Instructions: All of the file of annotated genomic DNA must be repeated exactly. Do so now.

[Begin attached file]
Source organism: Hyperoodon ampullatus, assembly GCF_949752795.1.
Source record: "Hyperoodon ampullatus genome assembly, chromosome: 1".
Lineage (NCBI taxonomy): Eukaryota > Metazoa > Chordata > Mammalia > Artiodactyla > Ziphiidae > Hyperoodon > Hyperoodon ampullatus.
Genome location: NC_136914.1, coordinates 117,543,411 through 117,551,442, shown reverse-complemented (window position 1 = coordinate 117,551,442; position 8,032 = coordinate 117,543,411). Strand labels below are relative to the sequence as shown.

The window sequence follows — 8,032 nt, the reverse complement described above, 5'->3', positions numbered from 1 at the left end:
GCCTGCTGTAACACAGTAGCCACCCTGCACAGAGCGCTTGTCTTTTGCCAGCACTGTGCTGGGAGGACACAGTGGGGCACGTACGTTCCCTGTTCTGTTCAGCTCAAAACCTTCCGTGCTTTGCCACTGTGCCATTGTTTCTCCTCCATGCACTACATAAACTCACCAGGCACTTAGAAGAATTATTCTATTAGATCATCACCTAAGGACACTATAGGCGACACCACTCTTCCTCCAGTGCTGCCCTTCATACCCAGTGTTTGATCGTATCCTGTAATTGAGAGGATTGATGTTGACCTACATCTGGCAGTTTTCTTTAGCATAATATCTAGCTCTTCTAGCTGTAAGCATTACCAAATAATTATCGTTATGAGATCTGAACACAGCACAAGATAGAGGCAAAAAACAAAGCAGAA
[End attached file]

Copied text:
Source organism: Hyperoodon ampullatus, assembly GCF_949752795.1.
Source record: "Hyperoodon ampullatus genome assembly, chromosome: 1".
Lineage (NCBI taxonomy): Eukaryota > Metazoa > Chordata > Mammalia > Artiodactyla > Ziphiidae > Hyperoodon > Hyperoodon ampullatus.
Genome location: NC_136914.1, coordinates 117,543,411 through 117,551,442, shown reverse-complemented (window position 1 = coordinate 117,551,442; position 8,032 = coordinate 117,543,411). Strand labels below are relative to the sequence as shown.

The window sequence follows — 8,032 nt, the reverse complement described above, 5'->3', positions numbered from 1 at the left end:
GCCTGCTGTAACACAGTAGCCACCCTGCACAGAGCGCTTGTCTTTTGCCAGCACTGTGCTGGGAGGACACAGTGGGGCACGTACGTTCCCTGTTCTGTTCAGCTCAAAACCTTCCGTGCTTTGCCACTGTGCCATTGTTTCTCCTCCATGCACTACATAAACTCACCAGGCACTTAGAAGAATTATTCTATTAGATCATCACCTAAGGACACTATAGGCGACACCACTCTTCCTCCAGTGCTGCCCTTCATACCCAGTGTTTGATCGTATCCTGTAATTGAGAGGATTGATGTTGACCTACATCTGGCAGTTTTCTTTAGCATAATATCTAGCTCTTCTAGCTGTAAGCATTACCAAATAATTATCGTTATGAGATCTGAACACAGCACAAGATAGAGGCAAAAAACAAAGCAGAA